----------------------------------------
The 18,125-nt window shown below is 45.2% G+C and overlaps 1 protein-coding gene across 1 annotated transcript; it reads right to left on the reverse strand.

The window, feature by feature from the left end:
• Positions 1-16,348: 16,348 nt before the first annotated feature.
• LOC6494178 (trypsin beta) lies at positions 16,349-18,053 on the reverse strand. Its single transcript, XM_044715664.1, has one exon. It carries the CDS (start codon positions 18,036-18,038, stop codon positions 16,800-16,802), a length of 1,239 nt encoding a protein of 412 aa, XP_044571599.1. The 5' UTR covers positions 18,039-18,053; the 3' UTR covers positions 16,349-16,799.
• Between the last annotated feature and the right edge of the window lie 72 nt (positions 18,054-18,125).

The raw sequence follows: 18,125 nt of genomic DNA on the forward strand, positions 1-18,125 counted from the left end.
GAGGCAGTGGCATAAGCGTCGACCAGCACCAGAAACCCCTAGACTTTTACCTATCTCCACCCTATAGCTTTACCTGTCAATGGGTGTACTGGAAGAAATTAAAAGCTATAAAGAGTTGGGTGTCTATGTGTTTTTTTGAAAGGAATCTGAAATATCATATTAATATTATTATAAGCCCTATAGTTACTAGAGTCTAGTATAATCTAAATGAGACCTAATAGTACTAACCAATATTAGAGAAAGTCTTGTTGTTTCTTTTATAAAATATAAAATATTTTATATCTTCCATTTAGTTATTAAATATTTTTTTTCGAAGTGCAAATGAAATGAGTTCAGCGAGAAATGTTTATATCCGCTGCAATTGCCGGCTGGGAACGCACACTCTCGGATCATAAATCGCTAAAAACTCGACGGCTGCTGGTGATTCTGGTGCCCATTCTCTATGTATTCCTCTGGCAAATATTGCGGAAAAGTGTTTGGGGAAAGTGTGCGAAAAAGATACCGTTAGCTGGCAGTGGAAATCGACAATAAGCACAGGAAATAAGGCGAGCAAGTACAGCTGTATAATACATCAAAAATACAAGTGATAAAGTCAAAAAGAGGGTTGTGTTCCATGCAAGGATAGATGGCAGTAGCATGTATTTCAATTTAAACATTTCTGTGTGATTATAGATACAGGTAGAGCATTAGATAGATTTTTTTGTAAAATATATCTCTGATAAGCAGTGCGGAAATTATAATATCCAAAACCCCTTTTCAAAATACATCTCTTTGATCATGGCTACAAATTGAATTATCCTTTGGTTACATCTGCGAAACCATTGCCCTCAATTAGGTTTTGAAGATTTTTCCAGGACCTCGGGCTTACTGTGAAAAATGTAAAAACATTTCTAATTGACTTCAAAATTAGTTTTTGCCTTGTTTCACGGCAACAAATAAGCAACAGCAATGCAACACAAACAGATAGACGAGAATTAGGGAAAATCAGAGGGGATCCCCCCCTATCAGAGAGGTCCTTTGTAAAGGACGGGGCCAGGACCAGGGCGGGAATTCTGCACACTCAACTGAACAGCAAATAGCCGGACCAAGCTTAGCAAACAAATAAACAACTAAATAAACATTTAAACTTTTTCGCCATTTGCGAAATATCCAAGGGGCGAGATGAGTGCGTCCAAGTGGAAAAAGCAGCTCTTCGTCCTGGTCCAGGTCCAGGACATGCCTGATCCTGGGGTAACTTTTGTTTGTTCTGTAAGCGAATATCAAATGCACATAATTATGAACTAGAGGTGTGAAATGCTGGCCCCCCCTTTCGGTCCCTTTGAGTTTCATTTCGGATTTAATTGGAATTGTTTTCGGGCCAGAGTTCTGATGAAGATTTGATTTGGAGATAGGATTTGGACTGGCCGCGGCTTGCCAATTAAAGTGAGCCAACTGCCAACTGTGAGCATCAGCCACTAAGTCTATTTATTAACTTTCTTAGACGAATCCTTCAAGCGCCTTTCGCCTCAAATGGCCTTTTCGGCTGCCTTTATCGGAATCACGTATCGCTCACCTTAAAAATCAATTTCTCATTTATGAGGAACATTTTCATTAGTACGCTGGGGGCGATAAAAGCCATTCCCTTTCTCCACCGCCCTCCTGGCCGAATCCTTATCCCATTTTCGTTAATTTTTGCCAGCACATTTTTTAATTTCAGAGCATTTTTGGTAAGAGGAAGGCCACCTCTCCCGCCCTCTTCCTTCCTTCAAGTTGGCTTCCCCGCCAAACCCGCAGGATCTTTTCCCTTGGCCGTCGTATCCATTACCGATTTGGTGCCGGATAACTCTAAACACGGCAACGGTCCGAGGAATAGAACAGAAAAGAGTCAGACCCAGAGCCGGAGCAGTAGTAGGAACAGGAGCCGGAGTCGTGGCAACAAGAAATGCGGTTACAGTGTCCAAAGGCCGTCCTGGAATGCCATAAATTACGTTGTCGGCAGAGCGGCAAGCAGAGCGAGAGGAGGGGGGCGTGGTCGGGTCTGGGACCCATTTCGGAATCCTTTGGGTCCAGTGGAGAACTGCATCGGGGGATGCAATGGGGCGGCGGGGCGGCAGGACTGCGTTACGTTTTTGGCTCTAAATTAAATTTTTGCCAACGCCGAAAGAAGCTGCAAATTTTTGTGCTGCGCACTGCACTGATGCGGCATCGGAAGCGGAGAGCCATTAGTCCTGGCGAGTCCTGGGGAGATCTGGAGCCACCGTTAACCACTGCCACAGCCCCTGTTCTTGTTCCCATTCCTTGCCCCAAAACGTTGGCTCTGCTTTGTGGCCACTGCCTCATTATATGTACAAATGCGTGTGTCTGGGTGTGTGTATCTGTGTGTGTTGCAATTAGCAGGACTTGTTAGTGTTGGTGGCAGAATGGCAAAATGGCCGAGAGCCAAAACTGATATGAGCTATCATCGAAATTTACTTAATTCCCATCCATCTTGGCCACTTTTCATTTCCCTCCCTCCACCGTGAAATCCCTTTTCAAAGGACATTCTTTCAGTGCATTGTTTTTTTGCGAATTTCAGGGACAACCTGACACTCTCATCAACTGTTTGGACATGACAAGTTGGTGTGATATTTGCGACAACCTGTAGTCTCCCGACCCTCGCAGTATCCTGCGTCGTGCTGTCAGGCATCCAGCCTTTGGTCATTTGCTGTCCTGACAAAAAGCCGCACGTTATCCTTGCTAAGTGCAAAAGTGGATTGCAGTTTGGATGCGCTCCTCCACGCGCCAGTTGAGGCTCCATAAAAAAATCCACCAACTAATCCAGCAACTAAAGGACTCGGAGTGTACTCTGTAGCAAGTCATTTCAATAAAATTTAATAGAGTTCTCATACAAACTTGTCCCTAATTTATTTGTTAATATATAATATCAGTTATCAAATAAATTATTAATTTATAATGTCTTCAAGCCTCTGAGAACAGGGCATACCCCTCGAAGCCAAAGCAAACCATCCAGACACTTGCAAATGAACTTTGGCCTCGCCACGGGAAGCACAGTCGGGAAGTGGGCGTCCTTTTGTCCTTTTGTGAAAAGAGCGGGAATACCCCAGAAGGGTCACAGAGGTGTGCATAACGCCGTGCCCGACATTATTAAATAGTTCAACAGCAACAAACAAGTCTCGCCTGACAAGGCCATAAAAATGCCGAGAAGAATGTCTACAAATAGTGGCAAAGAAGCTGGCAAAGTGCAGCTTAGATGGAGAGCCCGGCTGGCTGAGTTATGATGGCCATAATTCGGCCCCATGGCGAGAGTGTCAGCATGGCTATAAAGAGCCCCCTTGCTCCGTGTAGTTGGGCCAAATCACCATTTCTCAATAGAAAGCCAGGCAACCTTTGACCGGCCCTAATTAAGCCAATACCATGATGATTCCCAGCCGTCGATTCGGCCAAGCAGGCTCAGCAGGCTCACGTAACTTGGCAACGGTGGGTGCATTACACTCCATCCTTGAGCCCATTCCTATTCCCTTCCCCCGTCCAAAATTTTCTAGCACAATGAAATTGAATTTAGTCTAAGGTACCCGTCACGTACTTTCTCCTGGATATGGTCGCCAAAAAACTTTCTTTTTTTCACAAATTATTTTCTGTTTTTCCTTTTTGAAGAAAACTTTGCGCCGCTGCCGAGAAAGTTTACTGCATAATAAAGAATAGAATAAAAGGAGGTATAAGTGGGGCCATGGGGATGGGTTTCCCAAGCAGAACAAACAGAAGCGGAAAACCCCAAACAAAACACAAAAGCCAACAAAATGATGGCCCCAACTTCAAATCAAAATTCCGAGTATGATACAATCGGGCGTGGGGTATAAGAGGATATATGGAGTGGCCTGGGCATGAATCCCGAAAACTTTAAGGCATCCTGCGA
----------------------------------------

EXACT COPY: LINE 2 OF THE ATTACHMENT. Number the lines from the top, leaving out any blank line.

The window, feature by feature from the left end: